Canadian architects create the modern interpretation of the triplex

Le Borgne Rizk’s Notre Dame Project - Montreal, Canada

The 2020 project, Notre-Dame, designed by Montreal-based architectural firm, Le Borgne Rizk Architecture, offers a modern interpretation of the classic Montreal triplex with its two semi-attached residential, brick triplexes located in Montreal’s south-west district. The classic triplex is typically characterized by brick and external front staircases, which the firm redesigned to suit the atmosphere of the current city.

“We wanted the structure to blend into its surroundings, but without replicating everything simply for that purpose,”

says Amani Rizk, partner and co-founder of Le Borgne Rizk Architecture.

The external staircase is made of metal. The smooth texture of the metal contrasts with the brick body of the triplex’s, offering a tactile experience not just for those who rent the buildings, but for those that walk past the triplex every day. The landing is made using cedar finishes, which adds warmth to entrance areas that are typically cold and sterile.

“The new building acts as a semi-colon [between] the imposing residential complex and the rest of the street,” says the firm.

The brick latticework that conceals the upper staircases, landings and entrances is made using a honeycomb structure that was inspired from the Mashrabiya concept, an architectural element characteristic of Islamic design. This tactile feature offers a breath of fresh air into an otherwise flat street.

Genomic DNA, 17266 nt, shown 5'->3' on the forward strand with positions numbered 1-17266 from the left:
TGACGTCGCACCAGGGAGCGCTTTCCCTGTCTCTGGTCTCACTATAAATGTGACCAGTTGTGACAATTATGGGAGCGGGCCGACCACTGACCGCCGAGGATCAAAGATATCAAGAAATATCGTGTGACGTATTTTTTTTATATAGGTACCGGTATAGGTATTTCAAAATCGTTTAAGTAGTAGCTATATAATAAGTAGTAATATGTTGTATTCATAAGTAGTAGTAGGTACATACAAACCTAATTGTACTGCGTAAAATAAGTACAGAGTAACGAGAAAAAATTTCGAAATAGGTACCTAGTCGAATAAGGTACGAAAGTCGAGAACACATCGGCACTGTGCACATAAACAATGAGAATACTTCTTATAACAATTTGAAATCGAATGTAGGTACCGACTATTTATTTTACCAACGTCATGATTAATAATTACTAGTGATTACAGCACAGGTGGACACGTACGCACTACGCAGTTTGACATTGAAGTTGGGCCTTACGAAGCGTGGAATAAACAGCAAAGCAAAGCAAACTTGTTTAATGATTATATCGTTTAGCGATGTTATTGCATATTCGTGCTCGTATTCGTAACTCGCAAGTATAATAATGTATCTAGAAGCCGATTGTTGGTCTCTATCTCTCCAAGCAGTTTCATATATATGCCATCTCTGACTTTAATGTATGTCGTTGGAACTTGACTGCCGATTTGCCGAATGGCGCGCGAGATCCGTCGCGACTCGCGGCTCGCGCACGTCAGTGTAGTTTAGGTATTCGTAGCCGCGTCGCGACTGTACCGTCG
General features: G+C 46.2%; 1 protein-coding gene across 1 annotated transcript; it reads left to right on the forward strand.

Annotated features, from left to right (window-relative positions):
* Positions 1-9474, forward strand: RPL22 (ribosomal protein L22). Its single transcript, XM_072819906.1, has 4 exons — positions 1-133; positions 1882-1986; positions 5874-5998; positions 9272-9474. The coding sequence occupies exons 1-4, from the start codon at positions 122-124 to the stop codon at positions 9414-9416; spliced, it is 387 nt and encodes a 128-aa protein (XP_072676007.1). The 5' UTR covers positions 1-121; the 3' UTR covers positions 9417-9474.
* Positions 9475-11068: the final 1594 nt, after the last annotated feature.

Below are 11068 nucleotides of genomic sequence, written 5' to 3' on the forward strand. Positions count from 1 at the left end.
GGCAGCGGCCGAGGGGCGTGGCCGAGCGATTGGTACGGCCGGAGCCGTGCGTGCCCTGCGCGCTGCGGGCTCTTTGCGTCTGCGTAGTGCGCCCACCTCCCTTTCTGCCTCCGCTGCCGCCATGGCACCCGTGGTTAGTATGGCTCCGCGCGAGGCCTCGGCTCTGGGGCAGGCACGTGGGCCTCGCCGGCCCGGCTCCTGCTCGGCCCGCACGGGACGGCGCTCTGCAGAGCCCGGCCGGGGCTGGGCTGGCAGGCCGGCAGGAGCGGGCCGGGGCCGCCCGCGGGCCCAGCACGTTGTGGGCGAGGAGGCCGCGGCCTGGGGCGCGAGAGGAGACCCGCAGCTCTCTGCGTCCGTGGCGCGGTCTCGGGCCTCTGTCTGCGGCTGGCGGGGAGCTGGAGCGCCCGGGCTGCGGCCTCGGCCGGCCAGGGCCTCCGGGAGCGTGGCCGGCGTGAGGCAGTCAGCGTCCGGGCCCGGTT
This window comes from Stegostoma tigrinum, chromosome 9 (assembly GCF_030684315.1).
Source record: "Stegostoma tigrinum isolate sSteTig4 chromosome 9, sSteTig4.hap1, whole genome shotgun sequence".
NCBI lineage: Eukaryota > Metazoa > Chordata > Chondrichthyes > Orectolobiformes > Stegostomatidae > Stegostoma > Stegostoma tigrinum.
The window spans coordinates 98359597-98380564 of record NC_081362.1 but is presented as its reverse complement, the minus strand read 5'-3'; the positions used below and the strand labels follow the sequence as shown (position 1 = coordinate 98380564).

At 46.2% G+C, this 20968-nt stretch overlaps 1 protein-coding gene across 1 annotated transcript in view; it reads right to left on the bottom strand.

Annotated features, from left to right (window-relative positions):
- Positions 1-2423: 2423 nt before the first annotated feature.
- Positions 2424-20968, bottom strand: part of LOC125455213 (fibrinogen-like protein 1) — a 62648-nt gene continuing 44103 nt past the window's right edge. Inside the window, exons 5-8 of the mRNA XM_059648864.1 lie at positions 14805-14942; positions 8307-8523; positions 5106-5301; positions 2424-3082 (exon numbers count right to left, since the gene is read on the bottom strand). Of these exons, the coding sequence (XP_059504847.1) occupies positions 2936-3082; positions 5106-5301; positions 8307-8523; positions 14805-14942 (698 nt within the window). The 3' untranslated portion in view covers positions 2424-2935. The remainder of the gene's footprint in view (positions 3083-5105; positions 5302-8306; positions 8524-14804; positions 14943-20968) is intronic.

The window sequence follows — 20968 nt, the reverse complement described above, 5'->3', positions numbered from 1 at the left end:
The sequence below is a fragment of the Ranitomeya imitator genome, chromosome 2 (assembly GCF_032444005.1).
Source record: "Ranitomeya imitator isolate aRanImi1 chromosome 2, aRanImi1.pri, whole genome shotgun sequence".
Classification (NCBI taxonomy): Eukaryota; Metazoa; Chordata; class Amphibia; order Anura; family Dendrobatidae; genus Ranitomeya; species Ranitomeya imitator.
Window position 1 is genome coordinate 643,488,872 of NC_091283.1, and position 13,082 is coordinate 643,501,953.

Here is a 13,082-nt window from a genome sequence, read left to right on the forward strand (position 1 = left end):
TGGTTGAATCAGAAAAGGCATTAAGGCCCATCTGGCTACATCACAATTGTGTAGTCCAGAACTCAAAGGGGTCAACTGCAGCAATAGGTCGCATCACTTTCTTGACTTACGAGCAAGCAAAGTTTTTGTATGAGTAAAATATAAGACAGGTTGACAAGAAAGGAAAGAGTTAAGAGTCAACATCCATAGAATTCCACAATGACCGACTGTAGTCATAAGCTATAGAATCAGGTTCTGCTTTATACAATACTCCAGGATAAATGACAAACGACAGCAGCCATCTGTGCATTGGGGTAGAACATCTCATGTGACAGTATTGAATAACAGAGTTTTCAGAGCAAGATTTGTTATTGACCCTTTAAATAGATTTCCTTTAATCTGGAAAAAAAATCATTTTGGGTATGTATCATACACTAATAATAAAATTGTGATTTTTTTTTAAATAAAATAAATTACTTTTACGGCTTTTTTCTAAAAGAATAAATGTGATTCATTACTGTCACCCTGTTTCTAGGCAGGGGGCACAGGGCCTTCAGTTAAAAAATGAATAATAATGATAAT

Furthermore, the triplexes are finished using the Japanese Shou Sugi Ban style, a burnt-wood treatment that preserves the wood by charring it with fire. This offers a striking visual element, whilst adding warmth to the overall building. Such a feature makes these units particularly attractive for singles or couples in their thirties that want the traditional infused with the modern.

Internal living spaces were designed to be high-end rental units. The spaces feature a simple and functional layout, with ground and second floor apartments featuring single bedrooms and small office spaces. A focus is made towards the back end of the units, which includes a large kitchen, living, and dining space. The third-floor units boast double-height ceilings, with integrated staircases that lead up to a spacious rooftop mezzanine. The mezzanines are set away from the street to increase privacy for the renter.

“With recognizable nods to classic design, unique reinterpretations, and infusions of ingenuity, Notre Dame has earned its place as a welcome addition to the neighborhood, and a testament to the creative thinking of Le Borgne Rizk,”

says the firm.

Taking influence from key architectural features and reinvigorating them, Notre-Dame has reinvigorated the neighborhood in a subtle manner, welcoming young couples to the area with its modern interpretation of the Montreal triplex.

Le Borgne Rizk Architecture

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